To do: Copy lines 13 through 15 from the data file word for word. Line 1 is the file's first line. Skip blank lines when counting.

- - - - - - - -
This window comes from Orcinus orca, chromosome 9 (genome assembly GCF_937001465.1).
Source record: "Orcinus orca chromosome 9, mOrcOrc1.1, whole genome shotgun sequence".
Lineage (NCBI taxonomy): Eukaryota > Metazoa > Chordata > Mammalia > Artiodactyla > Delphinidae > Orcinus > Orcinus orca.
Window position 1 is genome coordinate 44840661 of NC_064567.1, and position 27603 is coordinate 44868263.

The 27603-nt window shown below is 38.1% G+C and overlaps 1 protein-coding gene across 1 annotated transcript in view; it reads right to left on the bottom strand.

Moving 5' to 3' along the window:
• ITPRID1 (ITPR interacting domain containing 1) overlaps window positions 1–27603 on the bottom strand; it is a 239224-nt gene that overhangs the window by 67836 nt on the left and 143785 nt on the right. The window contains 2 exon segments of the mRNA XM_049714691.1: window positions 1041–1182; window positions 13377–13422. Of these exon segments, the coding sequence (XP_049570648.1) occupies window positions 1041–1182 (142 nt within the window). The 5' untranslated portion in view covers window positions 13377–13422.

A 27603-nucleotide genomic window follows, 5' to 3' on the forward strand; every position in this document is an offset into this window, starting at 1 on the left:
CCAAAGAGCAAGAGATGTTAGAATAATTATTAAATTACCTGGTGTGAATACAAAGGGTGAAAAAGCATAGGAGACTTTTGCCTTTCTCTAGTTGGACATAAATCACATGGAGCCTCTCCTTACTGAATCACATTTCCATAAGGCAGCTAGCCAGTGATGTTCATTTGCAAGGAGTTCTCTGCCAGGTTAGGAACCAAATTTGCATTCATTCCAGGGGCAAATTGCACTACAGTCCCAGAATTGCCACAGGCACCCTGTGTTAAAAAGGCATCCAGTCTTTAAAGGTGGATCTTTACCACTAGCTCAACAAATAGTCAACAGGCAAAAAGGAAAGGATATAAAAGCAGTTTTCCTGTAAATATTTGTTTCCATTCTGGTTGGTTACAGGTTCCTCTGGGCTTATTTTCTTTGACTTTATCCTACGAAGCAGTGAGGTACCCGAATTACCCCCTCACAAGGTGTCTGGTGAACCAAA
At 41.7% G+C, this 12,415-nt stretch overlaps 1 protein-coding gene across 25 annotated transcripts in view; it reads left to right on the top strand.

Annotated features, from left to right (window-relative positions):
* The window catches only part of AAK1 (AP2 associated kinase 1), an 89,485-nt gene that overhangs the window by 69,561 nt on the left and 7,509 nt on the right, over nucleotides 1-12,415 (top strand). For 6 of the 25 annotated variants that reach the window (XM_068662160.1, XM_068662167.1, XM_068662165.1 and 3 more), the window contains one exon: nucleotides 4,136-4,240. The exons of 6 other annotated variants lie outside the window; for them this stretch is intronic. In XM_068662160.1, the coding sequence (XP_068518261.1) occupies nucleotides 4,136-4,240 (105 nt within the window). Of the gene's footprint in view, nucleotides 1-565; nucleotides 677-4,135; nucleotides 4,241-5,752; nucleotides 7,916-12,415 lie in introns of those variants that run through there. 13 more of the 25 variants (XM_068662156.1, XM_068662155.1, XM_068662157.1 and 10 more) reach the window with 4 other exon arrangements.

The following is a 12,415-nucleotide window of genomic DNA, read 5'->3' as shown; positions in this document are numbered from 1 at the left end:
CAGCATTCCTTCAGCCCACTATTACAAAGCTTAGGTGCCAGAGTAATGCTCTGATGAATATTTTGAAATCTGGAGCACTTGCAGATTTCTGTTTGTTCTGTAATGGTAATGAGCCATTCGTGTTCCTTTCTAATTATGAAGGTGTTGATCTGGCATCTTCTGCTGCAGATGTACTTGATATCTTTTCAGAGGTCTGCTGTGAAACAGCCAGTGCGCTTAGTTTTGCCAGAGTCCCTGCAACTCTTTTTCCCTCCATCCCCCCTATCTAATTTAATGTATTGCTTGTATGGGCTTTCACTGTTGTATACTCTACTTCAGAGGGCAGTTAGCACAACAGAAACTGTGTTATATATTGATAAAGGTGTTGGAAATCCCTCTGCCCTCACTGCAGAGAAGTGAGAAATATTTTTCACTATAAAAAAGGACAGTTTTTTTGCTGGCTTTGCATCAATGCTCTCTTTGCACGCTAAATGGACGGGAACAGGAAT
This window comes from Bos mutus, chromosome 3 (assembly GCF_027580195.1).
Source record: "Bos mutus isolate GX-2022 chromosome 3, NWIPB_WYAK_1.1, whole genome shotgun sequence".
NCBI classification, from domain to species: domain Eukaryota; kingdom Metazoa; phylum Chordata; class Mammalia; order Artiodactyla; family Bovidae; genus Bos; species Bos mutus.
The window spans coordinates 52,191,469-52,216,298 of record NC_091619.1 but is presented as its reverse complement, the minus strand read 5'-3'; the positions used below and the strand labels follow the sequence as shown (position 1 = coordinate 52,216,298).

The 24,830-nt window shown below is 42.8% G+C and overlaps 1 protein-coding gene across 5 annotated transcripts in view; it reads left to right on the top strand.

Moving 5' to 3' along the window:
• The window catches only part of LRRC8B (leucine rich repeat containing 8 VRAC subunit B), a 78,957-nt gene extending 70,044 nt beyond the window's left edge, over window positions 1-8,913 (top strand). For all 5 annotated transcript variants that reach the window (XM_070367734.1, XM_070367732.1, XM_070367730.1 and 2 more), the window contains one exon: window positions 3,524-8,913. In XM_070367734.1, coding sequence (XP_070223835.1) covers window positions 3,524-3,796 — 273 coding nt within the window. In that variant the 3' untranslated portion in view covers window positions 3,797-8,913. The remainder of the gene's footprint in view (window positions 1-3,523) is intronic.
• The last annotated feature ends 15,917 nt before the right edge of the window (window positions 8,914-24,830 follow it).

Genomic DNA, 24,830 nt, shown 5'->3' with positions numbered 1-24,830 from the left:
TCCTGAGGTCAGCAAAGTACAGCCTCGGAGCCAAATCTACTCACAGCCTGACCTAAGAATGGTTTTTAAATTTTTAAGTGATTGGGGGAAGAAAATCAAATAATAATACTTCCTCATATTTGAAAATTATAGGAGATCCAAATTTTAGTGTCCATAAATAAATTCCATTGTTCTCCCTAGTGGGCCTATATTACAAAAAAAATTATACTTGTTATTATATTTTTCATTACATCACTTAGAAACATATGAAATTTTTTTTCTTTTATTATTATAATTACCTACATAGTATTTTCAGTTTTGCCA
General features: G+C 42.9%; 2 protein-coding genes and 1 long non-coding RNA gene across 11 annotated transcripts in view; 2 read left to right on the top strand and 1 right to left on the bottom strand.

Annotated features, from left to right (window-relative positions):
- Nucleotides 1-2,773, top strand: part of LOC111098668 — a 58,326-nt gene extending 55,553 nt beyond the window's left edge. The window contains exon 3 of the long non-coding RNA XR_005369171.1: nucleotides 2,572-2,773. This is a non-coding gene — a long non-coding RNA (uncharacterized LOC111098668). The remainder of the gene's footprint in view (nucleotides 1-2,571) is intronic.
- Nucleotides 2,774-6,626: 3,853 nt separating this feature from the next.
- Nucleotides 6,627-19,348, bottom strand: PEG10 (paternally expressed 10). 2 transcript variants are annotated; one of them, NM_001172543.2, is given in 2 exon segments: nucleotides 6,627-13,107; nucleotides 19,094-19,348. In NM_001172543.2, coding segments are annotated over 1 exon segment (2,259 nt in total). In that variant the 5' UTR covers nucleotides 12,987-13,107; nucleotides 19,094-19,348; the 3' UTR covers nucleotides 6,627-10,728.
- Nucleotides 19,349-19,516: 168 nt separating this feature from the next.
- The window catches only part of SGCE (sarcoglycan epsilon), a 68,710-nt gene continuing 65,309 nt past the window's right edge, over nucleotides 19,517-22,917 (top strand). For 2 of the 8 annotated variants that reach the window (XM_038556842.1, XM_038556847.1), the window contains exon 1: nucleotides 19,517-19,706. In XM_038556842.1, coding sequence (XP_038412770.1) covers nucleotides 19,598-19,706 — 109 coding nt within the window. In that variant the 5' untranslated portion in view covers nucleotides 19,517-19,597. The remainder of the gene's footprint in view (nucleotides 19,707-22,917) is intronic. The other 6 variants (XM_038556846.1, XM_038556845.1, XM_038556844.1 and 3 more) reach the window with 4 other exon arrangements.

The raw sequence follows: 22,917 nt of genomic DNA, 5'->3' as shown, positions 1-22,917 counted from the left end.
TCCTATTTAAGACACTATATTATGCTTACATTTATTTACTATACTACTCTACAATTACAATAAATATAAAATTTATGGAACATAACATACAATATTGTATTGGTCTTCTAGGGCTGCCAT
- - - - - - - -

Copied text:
The following is a 12,415-nucleotide window of genomic DNA, read 5'->3' as shown; positions in this document are numbered from 1 at the left end:
CAGCATTCCTTCAGCCCACTATTACAAAGCTTAGGTGCCAGAGTAATGCTCTGATGAATATTTTGAAATCTGGAGCACTTGCAGATTTCTGTTTGTTCTGTAATGGTAATGAGCCATTCGTGTTCCTTTCTAATTATGAAGGTGTTGATCTGGCATCTTCTGCTGCAGATGTACTTGATATCTTTTCAGAGGTCTGCTGTGAAACAGCCAGTGCGCTTAGTTTTGCCAGAGTCCCTGCAACTCTTTTTCCCTCCATCCCCCCTATCTAATTTAATGTATTGCTTGTATGGGCTTTCACTGTTGTATACTCTACTTCAGAGGGCAGTTAGCACAACAGAAACTGTGTTATATATTGATAAAGGTGTTGGAAATCCCTCTGCCCTCACTGCAGAGAAGTGAGAAATATTTTTCACTATAAAAAAGGACAGTTTTTTTGCTGGCTTTGCATCAATGCTCTCTTTGCACGCTAAATGGACGGGAACAGGAAT
This window comes from Bos mutus, chromosome 3 (assembly GCF_027580195.1).